• Pater Lalor as represented in Jan Mitchell's carved bollard on the Geelong waterfront
    Peter Lalor
  • Peter Lalor as speaker
    Peter Lalor as speaker
  • Lalor House in Melbourne. It was built for Peter Lalor's son and Lalor himself lived there in his final years.
    Lalor House
  • Lalor grave in Melbourne General Cemetery
    Lalor grave
  • Inscription on Lalor grave
    Inscription on Lalor grave
Subscribe to our FREE Newsletter 'Great Things to do in Melbourne - the White Hat guide'

Submit an event, attraction or venue to be considered for listing on this website.

 

Peter Lalor

social achiever
5th February 1827 - 9th February 1889

 

Peter Lalor (pronounced “ law-luh” ) creates a problem for those who wish to interpret a complex three dimensional world into the highly limited and simplistic one dimensional concepts such as ‘left’ and ‘right’. Like many significant Australians, he thought deeply about the issues of his day, formed deeply held beliefs and acted on them. Although Lalor's beliefs and actions were consistent (and internally consistent) from his crucial time at the Eureka Stockade until his death, they don't fit easily into certain current forms of dumbed down social understanding. One solution to this problem has been for some people to describe Lalor as ‘a good thing’ for part of his life and ‘a bad thing’ for other parts of his life. Another common solution has been to ignore the parts of his life that are inconvenient and turn him into a subtractive myth.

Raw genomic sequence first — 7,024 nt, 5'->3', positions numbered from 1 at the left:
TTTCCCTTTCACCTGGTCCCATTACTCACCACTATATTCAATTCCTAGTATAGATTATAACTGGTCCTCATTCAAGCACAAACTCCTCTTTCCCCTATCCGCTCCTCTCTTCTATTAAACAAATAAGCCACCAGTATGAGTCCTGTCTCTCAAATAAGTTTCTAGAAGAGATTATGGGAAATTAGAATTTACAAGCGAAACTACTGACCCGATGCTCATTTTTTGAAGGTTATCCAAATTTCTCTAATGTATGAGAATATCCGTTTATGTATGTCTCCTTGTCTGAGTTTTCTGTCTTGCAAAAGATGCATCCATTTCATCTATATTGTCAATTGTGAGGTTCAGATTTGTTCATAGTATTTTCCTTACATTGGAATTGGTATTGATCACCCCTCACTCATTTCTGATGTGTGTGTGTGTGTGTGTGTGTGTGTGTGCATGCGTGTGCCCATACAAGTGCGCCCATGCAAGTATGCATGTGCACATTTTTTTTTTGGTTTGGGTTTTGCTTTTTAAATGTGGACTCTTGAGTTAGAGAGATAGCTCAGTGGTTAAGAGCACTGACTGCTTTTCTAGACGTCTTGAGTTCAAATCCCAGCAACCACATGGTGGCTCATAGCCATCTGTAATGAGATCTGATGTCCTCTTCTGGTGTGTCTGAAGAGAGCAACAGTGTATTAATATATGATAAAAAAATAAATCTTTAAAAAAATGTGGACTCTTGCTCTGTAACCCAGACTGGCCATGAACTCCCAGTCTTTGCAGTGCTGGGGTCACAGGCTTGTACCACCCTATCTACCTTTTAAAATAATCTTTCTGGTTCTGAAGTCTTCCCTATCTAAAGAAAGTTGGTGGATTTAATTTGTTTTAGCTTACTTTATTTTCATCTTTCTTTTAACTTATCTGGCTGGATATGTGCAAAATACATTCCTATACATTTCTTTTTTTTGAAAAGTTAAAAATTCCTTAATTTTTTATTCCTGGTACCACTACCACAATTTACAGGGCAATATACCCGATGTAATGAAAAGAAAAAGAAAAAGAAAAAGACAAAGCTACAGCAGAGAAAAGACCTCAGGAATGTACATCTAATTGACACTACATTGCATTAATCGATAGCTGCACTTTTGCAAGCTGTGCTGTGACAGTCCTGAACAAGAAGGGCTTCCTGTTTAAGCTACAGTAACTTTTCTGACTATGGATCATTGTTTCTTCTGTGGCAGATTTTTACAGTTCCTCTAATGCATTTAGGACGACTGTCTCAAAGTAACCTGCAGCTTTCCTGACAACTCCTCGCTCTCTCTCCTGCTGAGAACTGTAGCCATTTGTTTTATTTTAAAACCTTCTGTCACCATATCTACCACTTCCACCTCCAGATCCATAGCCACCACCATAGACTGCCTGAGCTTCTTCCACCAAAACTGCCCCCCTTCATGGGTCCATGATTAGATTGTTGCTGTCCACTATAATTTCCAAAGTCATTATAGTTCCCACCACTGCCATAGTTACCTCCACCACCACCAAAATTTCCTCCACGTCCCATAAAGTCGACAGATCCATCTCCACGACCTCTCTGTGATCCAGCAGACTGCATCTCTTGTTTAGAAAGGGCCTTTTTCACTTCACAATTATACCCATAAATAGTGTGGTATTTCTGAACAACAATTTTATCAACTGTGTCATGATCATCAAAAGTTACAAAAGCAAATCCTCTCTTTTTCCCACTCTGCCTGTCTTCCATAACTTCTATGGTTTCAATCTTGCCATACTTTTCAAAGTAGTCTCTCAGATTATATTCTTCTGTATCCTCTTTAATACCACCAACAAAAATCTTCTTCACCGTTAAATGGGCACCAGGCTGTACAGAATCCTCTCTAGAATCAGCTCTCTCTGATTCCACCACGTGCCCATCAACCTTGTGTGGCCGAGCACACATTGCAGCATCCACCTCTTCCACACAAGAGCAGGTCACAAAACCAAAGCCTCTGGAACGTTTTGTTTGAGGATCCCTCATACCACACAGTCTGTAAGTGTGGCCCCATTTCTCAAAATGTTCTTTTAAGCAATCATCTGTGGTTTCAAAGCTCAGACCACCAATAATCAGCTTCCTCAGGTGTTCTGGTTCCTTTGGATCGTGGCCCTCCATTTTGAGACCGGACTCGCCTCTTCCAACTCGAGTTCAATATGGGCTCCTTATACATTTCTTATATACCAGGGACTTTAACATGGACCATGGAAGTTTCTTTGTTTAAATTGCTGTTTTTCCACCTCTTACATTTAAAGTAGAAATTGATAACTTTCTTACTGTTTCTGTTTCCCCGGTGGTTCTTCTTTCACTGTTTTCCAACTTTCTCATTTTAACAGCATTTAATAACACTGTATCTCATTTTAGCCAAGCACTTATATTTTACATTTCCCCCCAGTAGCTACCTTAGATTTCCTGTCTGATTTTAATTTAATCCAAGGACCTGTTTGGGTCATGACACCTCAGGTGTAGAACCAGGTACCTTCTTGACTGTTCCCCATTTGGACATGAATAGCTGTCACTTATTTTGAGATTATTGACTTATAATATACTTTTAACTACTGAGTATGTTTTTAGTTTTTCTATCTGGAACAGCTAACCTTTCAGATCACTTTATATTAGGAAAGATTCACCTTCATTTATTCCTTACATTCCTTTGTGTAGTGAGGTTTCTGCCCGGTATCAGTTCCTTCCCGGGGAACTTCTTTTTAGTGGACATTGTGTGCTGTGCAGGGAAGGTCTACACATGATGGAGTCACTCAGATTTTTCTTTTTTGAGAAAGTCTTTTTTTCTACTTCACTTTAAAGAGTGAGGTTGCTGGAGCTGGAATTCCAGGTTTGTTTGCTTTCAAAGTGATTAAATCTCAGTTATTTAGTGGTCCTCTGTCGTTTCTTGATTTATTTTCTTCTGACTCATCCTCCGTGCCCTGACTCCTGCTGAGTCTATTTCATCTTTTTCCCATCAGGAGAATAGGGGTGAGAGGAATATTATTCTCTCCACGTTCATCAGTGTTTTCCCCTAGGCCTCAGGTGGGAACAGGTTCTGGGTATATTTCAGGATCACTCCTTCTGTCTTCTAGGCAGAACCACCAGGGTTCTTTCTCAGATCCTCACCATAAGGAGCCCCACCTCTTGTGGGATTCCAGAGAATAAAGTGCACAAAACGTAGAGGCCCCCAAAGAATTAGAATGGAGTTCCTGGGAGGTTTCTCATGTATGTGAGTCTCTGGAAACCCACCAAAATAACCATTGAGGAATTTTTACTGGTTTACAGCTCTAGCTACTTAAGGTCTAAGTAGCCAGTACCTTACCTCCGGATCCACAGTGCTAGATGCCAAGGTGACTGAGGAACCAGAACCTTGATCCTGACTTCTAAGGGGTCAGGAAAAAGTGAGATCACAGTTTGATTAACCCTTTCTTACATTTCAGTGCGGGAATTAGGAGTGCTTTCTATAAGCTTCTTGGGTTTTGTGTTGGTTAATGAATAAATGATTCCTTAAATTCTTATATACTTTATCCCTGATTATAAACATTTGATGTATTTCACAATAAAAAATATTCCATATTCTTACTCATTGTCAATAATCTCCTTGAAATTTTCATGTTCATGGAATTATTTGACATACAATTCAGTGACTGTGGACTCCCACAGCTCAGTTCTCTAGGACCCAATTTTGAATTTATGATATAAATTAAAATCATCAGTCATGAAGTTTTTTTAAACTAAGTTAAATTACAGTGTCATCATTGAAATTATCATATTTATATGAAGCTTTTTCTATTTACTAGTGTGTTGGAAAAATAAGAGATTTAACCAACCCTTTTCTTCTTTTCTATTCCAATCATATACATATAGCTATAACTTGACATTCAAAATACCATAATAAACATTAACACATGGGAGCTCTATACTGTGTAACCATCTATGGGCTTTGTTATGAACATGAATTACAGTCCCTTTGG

In a speech to the Victorian Legislative Council in 1856, Peter Lalor said:

“ I would ask these gentlemen  what they mean by the term ‘democracy’ - do they mean Chartism or Communism or Republicanism? If so, I never was, I am not now, nor do I ever intend to be a democrat. But if a democrat means opposition to a tyrannical press, a tyrannical people, or a tyrannical government, then I have been, I am still, and will ever remain a democrat.”

In 1889, the dying Peter Lalor looked back on Eureka:

“ ’Tis better as it is now. We not only got all we fought for, but a little more. It is sweet and pleasant to die for one’s country, but it is sweeter to live and see the principles for which you have risked your life triumphant. I can look back calmly on those days. We were driven to do what we did by petty malice and spite.”

Peter Lalor is still commemorated with number of places and institutions named after him. There is the Melbourne suburb of Lalor, the Peter Lalor Secondary College and the electorate of Lalor to name a few.

The grave of Peter Lalor is visited on the Walking Tour of Melbourne General Cemetery.

 

Some forthcoming events:


___________________  White Hat  ___________________